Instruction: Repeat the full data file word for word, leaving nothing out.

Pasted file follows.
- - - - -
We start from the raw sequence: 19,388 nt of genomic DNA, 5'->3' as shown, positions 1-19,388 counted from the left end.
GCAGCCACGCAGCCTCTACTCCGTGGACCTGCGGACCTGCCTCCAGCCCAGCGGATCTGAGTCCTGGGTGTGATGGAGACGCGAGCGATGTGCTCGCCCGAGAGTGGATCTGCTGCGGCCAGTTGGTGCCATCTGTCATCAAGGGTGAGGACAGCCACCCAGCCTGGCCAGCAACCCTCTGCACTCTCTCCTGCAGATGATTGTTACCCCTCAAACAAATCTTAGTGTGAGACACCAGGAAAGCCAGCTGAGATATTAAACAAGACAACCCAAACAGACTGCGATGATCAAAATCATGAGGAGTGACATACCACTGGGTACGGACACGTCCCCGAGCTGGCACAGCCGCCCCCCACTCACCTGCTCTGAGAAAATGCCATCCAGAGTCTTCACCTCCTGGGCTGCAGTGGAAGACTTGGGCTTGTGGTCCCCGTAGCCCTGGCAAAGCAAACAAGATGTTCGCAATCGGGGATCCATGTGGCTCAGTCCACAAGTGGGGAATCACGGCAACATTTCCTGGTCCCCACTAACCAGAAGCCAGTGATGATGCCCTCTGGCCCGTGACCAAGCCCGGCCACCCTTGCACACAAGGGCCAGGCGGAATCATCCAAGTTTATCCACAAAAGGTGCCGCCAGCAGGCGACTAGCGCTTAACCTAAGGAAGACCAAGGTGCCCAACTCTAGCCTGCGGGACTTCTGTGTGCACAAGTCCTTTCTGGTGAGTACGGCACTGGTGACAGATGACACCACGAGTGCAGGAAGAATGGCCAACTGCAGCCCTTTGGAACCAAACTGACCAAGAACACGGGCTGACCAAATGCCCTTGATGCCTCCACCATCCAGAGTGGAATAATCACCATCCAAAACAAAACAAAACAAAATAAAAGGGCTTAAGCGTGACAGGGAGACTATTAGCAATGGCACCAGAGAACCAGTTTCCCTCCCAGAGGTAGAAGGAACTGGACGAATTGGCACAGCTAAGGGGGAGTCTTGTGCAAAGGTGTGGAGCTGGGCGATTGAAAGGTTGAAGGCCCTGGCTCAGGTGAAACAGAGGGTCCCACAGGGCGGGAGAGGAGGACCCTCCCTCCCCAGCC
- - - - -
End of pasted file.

We start from the raw sequence: 19,388 nt of genomic DNA, 5'->3' as shown, positions 1-19,388 counted from the left end.
GCAGCCACGCAGCCTCTACTCCGTGGACCTGCGGACCTGCCTCCAGCCCAGCGGATCTGAGTCCTGGGTGTGATGGAGACGCGAGCGATGTGCTCGCCCGAGAGTGGATCTGCTGCGGCCAGTTGGTGCCATCTGTCATCAAGGGTGAGGACAGCCACCCAGCCTGGCCAGCAACCCTCTGCACTCTCTCCTGCAGATGATTGTTACCCCTCAAACAAATCTTAGTGTGAGACACCAGGAAAGCCAGCTGAGATATTAAACAAGACAACCCAAACAGACTGCGATGATCAAAATCATGAGGAGTGACATACCACTGGGTACGGACACGTCCCCGAGCTGGCACAGCCGCCCCCCACTCACCTGCTCTGAGAAAATGCCATCCAGAGTCTTCACCTCCTGGGCTGCAGTGGAAGACTTGGGCTTGTGGTCCCCGTAGCCCTGGCAAAGCAAACAAGATGTTCGCAATCGGGGATCCATGTGGCTCAGTCCACAAGTGGGGAATCACGGCAACATTTCCTGGTCCCCACTAACCAGAAGCCAGTGATGATGCCCTCTGGCCCGTGACCAAGCCCGGCCACCCTTGCACACAAGGGCCAGGCGGAATCATCCAAGTTTATCCACAAAAGGTGCCGCCAGCAGGCGACTAGCGCTTAACCTAAGGAAGACCAAGGTGCCCAACTCTAGCCTGCGGGACTTCTGTGTGCACAAGTCCTTTCTGGTGAGTACGGCACTGGTGACAGATGACACCACGAGTGCAGGAAGAATGGCCAACTGCAGCCCTTTGGAACCAAACTGACCAAGAACACGGGCTGACCAAATGCCCTTGATGCCTCCACCATCCAGAGTGGAATAATCACCATCCAAAACAAAACAAAACAAAATAAAAGGGCTTAAGCGTGACAGGGAGACTATTAGCAATGGCACCAGAGAACCAGTTTCCCTCCCAGAGGTAGAAGGAACTGGACGAATTGGCACAGCTAAGGGGGAGTCTTGTGCAAAGGTGTGGAGCTGGGCGATTGAAAGGTTGAAGGCCCTGGCTCAGGTGAAACAGAGGGTCCCACAGGGCGGGAGAGGAGGACCCTCCCTCCCCAGCC